Celebrating Christmas: The God of Liberation, the God of the Oppressed

Re-Imagining Christmas: A Revolutionary Chronicle of Liberation

For many Christians worldwide, the entire month of December up until the first week of January marks a season of profound celebration and commemoration. Through prayer, song, dance, and readings of our Sacred Scriptures, we – the Christians – embark on a journey of rejoicing and remembrance as we reflect upon ‘the coming of Jesus’ – or put in our religious language: ‘the advent of Jesus’. However, while lights begin to decorate our homes and presents start to fiuntitledll spaces under our Christmas trees, I often feel as if we – the Christians – have lost sight of Christmas’ meaning. To put it more frankly, I believe that we – the Christians– have made the meaning and purpose of Christmas irrelevant for Christian and non-Christian people alike.

Now, lest someone try and use my words for some new Put Christ back into Christmas campaign 2017, the irrelevancy of Christmas is not the result of Merry Christmas being changed to Happy Holidays, nor is it due to the featuring of two lesbian couples on the new Starbucks Christmas cup – something for which I express no objection. Rather, the irrelevancy of Christmas has much to do with the way we – the Christians – remember Jesus and his mission to the world. Put negatively, the irrelevancy of Christmas is the result of our – The Christian – inability to remember and re-appropriate the revolutionary Christmas story for our present context.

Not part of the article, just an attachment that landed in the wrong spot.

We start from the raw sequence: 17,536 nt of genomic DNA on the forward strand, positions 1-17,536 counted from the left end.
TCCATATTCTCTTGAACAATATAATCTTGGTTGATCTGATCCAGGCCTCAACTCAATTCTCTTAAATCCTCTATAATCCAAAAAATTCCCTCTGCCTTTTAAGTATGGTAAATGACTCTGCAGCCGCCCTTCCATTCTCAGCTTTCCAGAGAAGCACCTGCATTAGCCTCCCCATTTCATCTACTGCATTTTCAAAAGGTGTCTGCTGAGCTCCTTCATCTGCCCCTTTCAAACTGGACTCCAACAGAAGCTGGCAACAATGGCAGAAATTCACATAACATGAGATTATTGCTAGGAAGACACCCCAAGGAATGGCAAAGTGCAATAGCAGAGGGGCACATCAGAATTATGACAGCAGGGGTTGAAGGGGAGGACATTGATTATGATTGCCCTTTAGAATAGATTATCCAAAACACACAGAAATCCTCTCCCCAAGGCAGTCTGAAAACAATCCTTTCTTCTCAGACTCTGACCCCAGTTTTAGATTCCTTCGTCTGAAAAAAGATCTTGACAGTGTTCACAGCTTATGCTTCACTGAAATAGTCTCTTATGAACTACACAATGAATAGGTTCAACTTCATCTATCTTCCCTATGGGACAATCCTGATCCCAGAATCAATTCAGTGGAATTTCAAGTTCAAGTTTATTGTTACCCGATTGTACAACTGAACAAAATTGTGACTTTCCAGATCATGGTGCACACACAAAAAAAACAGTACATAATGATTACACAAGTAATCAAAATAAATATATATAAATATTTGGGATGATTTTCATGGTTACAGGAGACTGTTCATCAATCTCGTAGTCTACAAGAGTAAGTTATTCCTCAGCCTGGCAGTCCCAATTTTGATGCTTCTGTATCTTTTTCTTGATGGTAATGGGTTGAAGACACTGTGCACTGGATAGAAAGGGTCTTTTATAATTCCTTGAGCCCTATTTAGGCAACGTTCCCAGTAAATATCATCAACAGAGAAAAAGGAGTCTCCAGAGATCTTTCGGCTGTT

In contrast to the plethora of images that we are bombarded with during the Christmas season, the Christmas story is not about Santa Claus and his reindeer Rudolf, Frosty the Snowman, nor the Beloved Mr. Scrooge.

Rather, the Christmas Story is about the God of Abraham coming to liberate the oppressed people of God who found themselves subjugated in the grips of a dominating Roman Empire along with its “coercive military presence, and its equally coercive tax system. This Christmas story is a tale that declares the Lordship (i.e., kingship) of Jesus over and against the Lordship of Caesar Augustus (i.e., Caesar the one to be worshipped).”[1]

Rome’s Imperial Gospel

Rome – and everything that represents Rome – could be seen from two different vantage points. At one vantage point, “Rome could be – the city, the empire, and all that came to represent Roman civilization – seen as God’s divine agent of world peace, midwife of economic stability, supplier of jobs, builder of highways and aqueducts, and merchant of the seas.”[2] While the ladder could have envisioned Rome to be a violent colonizer that achieved the Pax Romana (i.e., Roman Peace) through war and victory – the complete opposite.